U.S. Steel's proposed deal at its Fairless, Pennsylvania plant - in which slabs of unfinished steel from British Steel Corporation's mill in Scotland will be imported for use at the Pennsylvania plant - is an integral part of the restructuring plan. "Many steelmakers are trying to relocate their inefficient works while keeping efficient units working," reports Business Week. "U.S. Steel's effort to strike a deal with British Steel Corporation is a dramatic example of this on an international scale."

Under the plan, U.S. Steel will close the slab division at its Fairless plant, but modernize the finishing end; the British plant's finishing end will be closed, while its slab division will produce for Fairless. The proposal is defended by the company as the only way to save the plant from closing altogether. The $1.9 billion needed to modernize the slab division at Fairless is impossible, the company says, because the plant is "not financially viable." (However, the union points out that it is the company's most modern plant and is operating at 75 percent capacity, far above the industry average of 50 percent.)

If the deal falls through - it has met strong resistance from U.S. and British trade unionists and some skepticism within the British government - there are many other countries waiting in the wings to sell to the U.S. To put pressure on both the union and the British government, the company announced that it had been "swamped with proposals" from foreign steelmakers. Reportedly these included Canada, Europe, Brazil, and South Korea.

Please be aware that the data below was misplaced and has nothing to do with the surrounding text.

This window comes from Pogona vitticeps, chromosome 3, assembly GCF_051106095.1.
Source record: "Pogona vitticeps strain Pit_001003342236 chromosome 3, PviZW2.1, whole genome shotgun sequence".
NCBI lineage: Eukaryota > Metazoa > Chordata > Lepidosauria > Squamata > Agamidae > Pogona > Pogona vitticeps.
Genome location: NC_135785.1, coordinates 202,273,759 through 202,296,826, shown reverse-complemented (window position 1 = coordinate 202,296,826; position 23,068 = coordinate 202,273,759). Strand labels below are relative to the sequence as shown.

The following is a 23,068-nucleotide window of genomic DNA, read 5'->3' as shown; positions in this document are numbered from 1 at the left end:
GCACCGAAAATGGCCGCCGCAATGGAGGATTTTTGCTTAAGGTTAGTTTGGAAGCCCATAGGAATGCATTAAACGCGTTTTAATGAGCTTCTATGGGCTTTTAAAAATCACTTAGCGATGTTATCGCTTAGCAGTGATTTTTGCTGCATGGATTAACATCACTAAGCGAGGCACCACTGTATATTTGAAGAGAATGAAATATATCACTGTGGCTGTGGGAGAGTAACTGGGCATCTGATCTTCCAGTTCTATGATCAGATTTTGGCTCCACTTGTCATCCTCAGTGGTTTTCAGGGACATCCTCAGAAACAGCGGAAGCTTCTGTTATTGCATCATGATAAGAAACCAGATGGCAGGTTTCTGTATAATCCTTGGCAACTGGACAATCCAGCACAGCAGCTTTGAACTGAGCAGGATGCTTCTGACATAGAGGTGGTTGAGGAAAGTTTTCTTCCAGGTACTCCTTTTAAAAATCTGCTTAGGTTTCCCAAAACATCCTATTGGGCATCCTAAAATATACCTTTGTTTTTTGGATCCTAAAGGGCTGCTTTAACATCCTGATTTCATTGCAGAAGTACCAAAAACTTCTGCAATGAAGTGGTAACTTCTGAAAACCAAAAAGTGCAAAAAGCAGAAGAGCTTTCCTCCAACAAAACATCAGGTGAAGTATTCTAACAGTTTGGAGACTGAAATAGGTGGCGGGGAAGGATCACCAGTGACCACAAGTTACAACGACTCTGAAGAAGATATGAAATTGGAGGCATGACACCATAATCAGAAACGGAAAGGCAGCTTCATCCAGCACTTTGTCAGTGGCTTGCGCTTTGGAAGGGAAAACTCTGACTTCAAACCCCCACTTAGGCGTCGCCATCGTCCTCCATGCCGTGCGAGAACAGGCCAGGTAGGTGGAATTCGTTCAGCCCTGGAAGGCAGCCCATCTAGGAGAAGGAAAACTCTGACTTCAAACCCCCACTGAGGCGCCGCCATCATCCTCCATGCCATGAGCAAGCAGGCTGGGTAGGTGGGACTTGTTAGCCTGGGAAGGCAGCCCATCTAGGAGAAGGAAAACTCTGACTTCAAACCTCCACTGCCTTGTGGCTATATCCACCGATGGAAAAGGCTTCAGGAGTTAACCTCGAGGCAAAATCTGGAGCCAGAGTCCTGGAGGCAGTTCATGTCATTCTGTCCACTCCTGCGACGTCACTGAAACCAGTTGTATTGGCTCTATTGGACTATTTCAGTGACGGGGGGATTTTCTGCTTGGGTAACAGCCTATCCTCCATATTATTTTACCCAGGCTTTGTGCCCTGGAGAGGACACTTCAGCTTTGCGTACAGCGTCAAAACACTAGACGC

But the Fairless plan is not the only instance of U.S. steel importing foreign products. In a less publicized case in Seattle, Samsung Company, one of the largest Korean conglomerates, has won a contract to sell 15,000 tons of steel structures for use in the construction of a 70-story office building. The contractor, Howard S. Wright Company, is a subsidiary of U.S. Steel. Upon completion of the deal, Samsung president Kyong Joo-Hyon said that "cooperation from U.S. Steel Corporation" was a major factor in the company's success in securing the contract.

The USWA leadership has mounted a strong attack on the companies' plans to import more steel, and is demanding investment in domestic plants. But, for the banks that lend money to the companies, more investment is out of the question. "Even if [U.S. Steel] had the money, there wouldn't be sufficient return to justify investing in [Fairless]," Charles Bradford of the stock brokerage house Merrill Lynch told the Journal of Commerce recently.